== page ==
I’ve started building a four legged walking robot, imitating the movements of a turtle. I named it the TortoBot (Tortoise Bot), but as it developed it started to look more like a dinosaur baby. Now, I call it the BrontoBot. This post describes the building of the robot body, using 9g servos, melting plastics and good old fashioned glue.
Later posts will describe the making of the pcb, programming the movements and further upgrades.
The BrontoBot (Brontosaurus roBot) is inspired by this robot built by CrabFu, a well known robotics builder. I liked the charming way his robot moves, and wanted to make a similar robot. His robot is remote controlled, so all moves it makes are done by the person controlling it. I want my robot to be programmable, using a microcontroller to do the movements by itself.
This is the concept “art” that I made before starting the robot.
– 3x Servos
– Microcontroller card
– UBEC Voltage regulator
– 2-cell LiPo battery
– Polymorph legs and mounts
Three servos make up the body, driving the front legs, back legs and waist. I’m planning to make a turtle shell from styrofoam to wrap in the electronics, so the robot looks less like a moving ball of wires.
I sanded all surfaces before I glued them to make the glue grip better.
I started by attaching a wire to the servo horn, making steel legs. I then proceeded to melt the polymorph and work it around the legs. I made sure that the legs were of equal length by warming all three of them and then pushing them on a flat surface. I finished the legs by gluing on little pads of sand paper to increase the friction. The legs can be pulled off the servos, so it’s easier to transport without breaking. They can also easily be replaced by other legs, for instance if I want to make them bigger.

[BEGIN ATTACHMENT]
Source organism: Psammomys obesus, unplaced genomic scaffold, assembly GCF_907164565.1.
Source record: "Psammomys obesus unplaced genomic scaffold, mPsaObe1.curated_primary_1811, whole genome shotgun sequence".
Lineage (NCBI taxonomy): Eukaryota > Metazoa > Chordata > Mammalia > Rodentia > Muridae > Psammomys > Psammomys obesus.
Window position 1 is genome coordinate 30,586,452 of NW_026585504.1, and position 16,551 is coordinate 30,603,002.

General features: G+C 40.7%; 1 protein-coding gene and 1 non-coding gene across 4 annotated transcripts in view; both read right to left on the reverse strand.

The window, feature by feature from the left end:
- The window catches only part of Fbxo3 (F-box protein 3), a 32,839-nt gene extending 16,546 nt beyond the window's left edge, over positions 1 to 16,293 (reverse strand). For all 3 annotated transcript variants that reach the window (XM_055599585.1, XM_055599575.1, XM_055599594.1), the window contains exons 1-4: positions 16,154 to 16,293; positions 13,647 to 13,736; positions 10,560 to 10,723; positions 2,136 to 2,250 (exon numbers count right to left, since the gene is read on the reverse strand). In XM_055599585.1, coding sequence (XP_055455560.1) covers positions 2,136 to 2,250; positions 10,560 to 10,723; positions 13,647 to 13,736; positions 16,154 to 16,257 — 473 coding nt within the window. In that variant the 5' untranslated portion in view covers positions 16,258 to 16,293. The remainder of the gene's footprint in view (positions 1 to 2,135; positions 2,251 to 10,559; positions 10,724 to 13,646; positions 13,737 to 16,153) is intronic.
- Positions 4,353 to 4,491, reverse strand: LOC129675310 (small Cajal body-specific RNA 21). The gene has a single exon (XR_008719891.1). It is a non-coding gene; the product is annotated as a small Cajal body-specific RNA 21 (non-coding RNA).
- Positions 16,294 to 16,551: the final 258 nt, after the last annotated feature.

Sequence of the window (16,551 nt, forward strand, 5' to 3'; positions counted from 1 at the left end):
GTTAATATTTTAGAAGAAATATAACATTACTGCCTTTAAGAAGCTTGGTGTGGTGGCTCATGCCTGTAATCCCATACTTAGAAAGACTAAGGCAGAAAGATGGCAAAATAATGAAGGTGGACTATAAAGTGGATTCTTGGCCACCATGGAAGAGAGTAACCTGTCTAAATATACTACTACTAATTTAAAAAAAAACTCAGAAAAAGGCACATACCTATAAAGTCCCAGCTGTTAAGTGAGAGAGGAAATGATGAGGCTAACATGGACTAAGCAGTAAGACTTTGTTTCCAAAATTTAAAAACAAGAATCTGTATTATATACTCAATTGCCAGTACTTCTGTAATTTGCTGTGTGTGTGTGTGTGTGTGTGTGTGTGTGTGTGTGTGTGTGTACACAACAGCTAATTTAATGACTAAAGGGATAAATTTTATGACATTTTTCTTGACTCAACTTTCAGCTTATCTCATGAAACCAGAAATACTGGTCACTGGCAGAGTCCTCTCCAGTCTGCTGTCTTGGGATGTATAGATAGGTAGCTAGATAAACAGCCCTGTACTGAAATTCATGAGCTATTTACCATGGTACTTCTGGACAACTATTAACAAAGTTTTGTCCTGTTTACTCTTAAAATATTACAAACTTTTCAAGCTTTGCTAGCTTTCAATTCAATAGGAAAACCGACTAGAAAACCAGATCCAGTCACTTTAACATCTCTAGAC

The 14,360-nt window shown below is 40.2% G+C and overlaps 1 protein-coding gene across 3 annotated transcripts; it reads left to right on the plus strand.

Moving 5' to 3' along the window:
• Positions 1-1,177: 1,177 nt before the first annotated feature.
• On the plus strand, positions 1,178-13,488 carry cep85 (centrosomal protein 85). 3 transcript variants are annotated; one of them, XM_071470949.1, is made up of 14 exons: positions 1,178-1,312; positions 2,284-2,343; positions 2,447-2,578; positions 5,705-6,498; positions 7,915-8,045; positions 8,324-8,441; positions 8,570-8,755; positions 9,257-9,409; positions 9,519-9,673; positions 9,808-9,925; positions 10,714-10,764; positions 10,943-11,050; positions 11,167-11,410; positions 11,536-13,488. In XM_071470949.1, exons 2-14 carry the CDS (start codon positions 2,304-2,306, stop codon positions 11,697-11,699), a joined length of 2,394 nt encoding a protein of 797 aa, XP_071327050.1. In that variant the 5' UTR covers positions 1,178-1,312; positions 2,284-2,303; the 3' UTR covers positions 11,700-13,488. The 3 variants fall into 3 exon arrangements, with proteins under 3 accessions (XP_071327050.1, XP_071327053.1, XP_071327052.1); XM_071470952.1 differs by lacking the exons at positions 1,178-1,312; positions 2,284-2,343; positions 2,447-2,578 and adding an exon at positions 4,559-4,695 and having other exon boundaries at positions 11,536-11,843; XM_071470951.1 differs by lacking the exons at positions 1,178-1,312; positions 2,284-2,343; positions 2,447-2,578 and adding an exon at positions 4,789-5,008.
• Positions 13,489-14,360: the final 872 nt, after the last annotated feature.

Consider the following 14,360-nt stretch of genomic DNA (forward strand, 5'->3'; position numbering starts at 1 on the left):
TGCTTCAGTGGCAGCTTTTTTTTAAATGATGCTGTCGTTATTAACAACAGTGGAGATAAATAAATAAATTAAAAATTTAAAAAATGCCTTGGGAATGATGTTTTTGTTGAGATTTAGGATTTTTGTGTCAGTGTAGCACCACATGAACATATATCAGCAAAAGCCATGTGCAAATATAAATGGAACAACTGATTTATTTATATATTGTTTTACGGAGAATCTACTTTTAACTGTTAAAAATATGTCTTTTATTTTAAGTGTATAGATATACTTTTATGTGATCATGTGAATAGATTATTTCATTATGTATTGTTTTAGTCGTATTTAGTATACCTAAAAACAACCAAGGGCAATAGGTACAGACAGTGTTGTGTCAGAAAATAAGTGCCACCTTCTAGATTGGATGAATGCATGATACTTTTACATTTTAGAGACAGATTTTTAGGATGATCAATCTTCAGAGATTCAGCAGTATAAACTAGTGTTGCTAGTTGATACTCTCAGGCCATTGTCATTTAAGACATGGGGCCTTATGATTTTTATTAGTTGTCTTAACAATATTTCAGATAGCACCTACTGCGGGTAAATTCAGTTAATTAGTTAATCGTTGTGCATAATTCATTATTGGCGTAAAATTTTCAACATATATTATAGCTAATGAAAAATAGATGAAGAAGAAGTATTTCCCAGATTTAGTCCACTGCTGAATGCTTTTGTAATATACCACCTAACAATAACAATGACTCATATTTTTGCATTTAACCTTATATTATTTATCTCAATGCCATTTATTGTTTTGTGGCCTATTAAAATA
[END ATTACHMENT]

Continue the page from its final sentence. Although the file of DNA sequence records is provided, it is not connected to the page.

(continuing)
Polymorph vs Shapelock
As I’ve had the luxury to try both these plastics, I’ve compared them a little. I’ve found that shapelock is stickier to work with, and will attach easier to other plastics. It seems it’s also more flexible when it has hardened. Polymorph holds details better, and the result is harder. For these reasons, I personally prefer polymorph.
I like to squeeze rolls of polymorph with a transparent ruler to make flat stripes. I then cut the edges with a sharp knife to make them straight.
Balancing the robot
When running the robot for the first time, I realized that it is very important to balance the weight evenly between the legs. As the robots movement to some extents depend on the legs to slip, . The friction also increases as the robot gets heavier, so I’m not sure the sand paper pads were such a good idea after all. If there is to much weight on the rear, the robot looses some of its charm as it looks like it is dragging its rear legs.
Here is a draft of what I wanted the head to look like when it’s finished. I want to put a IR-led transmitter/receiver pair as eyes, to detect obstacles. So far I’ve only mounted the micro servo, so I’ll update this post once the head is finished. I’m thinking the head should be detachable from the neck, maybe by a screw.
UPDATE: The head
I’ve built the BrontoBot head now. Inside I put an IR-led (right) and an IR transistor (left). I soldered them both to single core wires, and covered them nicely with heatshrinking tubes. Then I shaped a polymorph head around them, with a little mouth to give the robot more personality.
To make the neck, I started by creating a skeleton of single core wire to support the polymorph while it hardens. This wire is attached to a servo horn, and aligned so the head can move up and down. Finally I shaped hot polymorph around the wire.
Attaching battery and electronics
I made polymorph mounts around the servos to insert the pcb.
The battery is attached by velcro tape, and a rubber band holds it all in place.
Shortening servo wires
I don’t have the equipment necessary to attach new servo connectors on the servos, so I chose simply to cut off the extra wires and splice them afterwards. I did this by soldering, and used two layers of heat shrinking tube to make them strong.